Obesity remains a big concern

By Confidente Reporter

THE secretary-general of the United Nations (UN) António Guterres has raised concern over an increase of people with obesity.

Guterres said this in a media statement issued last week on World Digestive Health Day that is celebrated every May 29.

According to Guterres obesity among young people aged five to19 years has increased tremendously from four percent to 18 percent in the last four decades and Africa is no exception to this, as obesity has become a big concern in the developing world.

“The world is experiencing a growing pandemic of obesity.  It affects people of all ages in all regions. Particularly concerning are the young people affected.  In the pastfour decades, the percentage of five to 19-year-olds who were overweight or obese increased more than four-fold, from four percent to 18 percent.  Globally, more than four million people die each year due to overweight or obesity.

“Once considered a problem of high-income countries, overweight and obesity are now on the rise in low- and middle-income countries, particularly in urban settings. The vast majority of overweight or obese children live in developing countries, where the rate of increase has been more than 30 per cent higher than that of developed countries,” said Guterres.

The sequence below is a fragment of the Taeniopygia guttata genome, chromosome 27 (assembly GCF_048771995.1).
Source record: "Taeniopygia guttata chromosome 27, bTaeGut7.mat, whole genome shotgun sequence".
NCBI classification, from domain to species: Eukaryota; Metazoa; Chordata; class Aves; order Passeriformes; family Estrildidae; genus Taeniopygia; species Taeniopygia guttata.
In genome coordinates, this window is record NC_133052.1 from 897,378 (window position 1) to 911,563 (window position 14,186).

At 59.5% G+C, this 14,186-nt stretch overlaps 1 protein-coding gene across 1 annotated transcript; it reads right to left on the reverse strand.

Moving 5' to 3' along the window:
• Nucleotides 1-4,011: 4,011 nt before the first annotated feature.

To make matters worse, Covid-19 pandemic has now become a problematic issue in fighting obesity especially in the developing world that is struggling to access Covid vaccines.

The pandemic has further highlighted how obesity is a threat to health, as obese patients have four times the risk of developing the most severe consequences of Covid-19.The World Health Assembly has established targets to curb obesity in children, adolescents and adults by 2025. At current rates of progress, none of these targets is likely to be met, yet obesity and its associated health problems can be curbed.

Guterres has therefore said that there will be a UN Food Systems Summit later this year to address issues of obesity.

“First, we need better prevention, starting with good nutrition during pregnancy, followed by exclusive breastfeeding for the first six months of life and continued breastfeeding for the first two years and beyond. “Second, we need policies and investments that make it easier to access healthy and nutritious food – something that should be addressed at the upcoming UN Food Systems Summit.

“Third, people who are overweight or obese need better care in the primary healthcare system. Let us commit to work together to address obesity for a sustainable and healthy world,” said Guterres.